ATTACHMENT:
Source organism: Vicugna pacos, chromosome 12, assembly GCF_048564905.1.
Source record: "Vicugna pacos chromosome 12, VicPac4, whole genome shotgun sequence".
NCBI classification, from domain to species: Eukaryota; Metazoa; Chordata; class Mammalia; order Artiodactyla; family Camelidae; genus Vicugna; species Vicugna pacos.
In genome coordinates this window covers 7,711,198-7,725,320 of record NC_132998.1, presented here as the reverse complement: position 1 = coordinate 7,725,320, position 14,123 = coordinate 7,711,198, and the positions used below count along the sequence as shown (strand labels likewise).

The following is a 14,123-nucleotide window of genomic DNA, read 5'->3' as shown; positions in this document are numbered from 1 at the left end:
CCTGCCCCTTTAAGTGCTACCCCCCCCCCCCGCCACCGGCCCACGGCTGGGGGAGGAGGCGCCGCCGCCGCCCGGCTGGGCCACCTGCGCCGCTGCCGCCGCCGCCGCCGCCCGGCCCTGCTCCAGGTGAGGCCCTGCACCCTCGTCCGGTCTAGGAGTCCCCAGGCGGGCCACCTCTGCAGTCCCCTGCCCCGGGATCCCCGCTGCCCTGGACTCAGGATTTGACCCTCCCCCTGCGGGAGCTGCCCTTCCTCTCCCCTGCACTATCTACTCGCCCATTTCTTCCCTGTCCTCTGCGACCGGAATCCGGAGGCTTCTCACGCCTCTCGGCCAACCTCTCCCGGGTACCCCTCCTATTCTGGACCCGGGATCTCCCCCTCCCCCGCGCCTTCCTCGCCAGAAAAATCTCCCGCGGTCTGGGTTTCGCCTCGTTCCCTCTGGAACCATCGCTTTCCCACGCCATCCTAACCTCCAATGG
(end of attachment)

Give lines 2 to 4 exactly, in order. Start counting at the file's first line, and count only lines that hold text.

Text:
Source record: "Vicugna pacos chromosome 12, VicPac4, whole genome shotgun sequence".
NCBI classification, from domain to species: Eukaryota; Metazoa; Chordata; class Mammalia; order Artiodactyla; family Camelidae; genus Vicugna; species Vicugna pacos.
In genome coordinates this window covers 7,711,198-7,725,320 of record NC_132998.1, presented here as the reverse complement: position 1 = coordinate 7,725,320, position 14,123 = coordinate 7,711,198, and the positions used below count along the sequence as shown (strand labels likewise).